I came to 4E late, also, and deliberately avoided forums and online communities for more than a year while all the edition warring and hate was happening. I was running 3.5E and burning out on the workload when I decided to read Piratecat's 4E story hour at ENWorld. I couldn't believe how easy it was for a DM to create things that actually worked, unlike 3.5E where you could spend 4-6 very pleasant *hours* building a CR 20 stat block only to discover that a particular combination of resources your significantly lower level party possessed meant that it lasted less than a round of combat.(snip) I'll admit I was a bit ambivalent about 4e at first, but that changed after settling into campaign and seeing how things actually were in practice. Once I started running a campaign of my own I quickly could tell I probably wasn't going to run a 3e game ever again; 4e was just so much easier to plan and work with.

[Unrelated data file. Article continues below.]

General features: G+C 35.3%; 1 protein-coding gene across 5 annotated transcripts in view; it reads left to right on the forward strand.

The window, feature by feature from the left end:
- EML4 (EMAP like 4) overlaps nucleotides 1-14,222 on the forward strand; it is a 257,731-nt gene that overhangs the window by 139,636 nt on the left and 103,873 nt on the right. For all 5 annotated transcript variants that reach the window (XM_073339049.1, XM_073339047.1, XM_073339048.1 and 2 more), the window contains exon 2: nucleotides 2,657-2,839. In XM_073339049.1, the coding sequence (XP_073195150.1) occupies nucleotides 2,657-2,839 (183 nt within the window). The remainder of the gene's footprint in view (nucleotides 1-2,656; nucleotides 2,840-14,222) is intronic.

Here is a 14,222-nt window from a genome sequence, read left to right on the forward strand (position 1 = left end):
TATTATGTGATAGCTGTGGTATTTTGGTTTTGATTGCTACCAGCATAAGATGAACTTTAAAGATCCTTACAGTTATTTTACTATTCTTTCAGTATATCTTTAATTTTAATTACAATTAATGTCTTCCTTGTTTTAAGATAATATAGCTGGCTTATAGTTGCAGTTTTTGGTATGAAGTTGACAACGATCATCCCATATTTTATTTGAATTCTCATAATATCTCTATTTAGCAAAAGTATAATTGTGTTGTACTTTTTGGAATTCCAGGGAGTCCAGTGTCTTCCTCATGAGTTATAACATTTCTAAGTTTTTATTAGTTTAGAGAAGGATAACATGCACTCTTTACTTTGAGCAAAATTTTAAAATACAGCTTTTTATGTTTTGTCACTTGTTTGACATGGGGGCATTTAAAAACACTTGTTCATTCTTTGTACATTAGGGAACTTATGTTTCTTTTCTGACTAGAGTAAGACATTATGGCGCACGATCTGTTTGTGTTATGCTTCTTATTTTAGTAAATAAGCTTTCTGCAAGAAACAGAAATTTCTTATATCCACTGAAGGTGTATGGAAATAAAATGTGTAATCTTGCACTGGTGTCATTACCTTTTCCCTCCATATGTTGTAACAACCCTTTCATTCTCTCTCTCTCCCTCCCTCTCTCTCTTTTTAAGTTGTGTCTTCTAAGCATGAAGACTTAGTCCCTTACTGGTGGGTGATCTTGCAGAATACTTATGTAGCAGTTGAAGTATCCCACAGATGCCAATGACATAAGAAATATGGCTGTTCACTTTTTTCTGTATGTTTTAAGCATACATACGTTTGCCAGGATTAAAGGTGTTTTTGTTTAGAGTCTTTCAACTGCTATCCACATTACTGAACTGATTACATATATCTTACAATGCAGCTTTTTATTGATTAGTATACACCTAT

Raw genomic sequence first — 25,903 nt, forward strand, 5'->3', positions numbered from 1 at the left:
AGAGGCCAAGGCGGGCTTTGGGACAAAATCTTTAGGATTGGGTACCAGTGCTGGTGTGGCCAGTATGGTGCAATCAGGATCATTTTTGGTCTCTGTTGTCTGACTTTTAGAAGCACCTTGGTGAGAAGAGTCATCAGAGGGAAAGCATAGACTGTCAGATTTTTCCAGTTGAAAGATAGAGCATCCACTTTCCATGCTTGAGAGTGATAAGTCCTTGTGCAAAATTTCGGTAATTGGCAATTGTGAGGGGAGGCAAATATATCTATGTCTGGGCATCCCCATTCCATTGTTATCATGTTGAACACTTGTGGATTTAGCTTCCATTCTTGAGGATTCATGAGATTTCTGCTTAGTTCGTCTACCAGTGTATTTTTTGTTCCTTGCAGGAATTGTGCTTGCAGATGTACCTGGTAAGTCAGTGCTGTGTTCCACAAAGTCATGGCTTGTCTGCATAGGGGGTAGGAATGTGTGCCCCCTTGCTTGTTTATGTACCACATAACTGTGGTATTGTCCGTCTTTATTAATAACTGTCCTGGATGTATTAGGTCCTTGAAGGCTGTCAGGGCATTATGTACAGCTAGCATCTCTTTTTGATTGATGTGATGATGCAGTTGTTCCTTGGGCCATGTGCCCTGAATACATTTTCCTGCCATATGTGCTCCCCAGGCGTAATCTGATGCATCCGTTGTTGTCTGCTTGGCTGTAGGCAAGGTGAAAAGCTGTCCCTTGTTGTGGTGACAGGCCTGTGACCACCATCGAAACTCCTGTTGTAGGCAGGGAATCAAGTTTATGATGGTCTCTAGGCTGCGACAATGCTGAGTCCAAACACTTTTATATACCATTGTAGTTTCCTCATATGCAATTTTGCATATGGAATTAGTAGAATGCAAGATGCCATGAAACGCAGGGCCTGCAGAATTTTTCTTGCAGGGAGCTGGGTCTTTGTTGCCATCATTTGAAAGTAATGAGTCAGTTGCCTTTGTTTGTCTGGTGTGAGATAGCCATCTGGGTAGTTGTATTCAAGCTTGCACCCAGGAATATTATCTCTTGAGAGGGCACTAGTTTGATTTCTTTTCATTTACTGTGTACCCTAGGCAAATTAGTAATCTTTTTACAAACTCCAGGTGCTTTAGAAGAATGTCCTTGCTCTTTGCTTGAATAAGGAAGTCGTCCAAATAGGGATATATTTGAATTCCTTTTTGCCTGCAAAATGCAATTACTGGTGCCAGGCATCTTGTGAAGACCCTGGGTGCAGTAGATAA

I'm glad to know that there are still other people who have interest in the system. I just don't expect there to be a large influx unless something really weird happens.
So, I sat down and built a CR16 NPC I needed for my campaign using the 3.5E rules. I then grabbed the PDFs of the 4E books and, in less than an hour, built the same NPC using the 4E rules while simultaneously learning those rules.
And that was it. 3.5E was dead to me.
Don't get me wrong, I loved 3.5E and had some of my best campaigns using it as a system (and I've been running D&D since 1981) but I got tired of the workload.
I still consider 4E as the edition that best fulfils the implied promise of the D&D we thought we were getting as teens in the early 80s: Big damn heroes going on big damn adventures. It's obviously not perfect, but it's the most cinematic edition yet.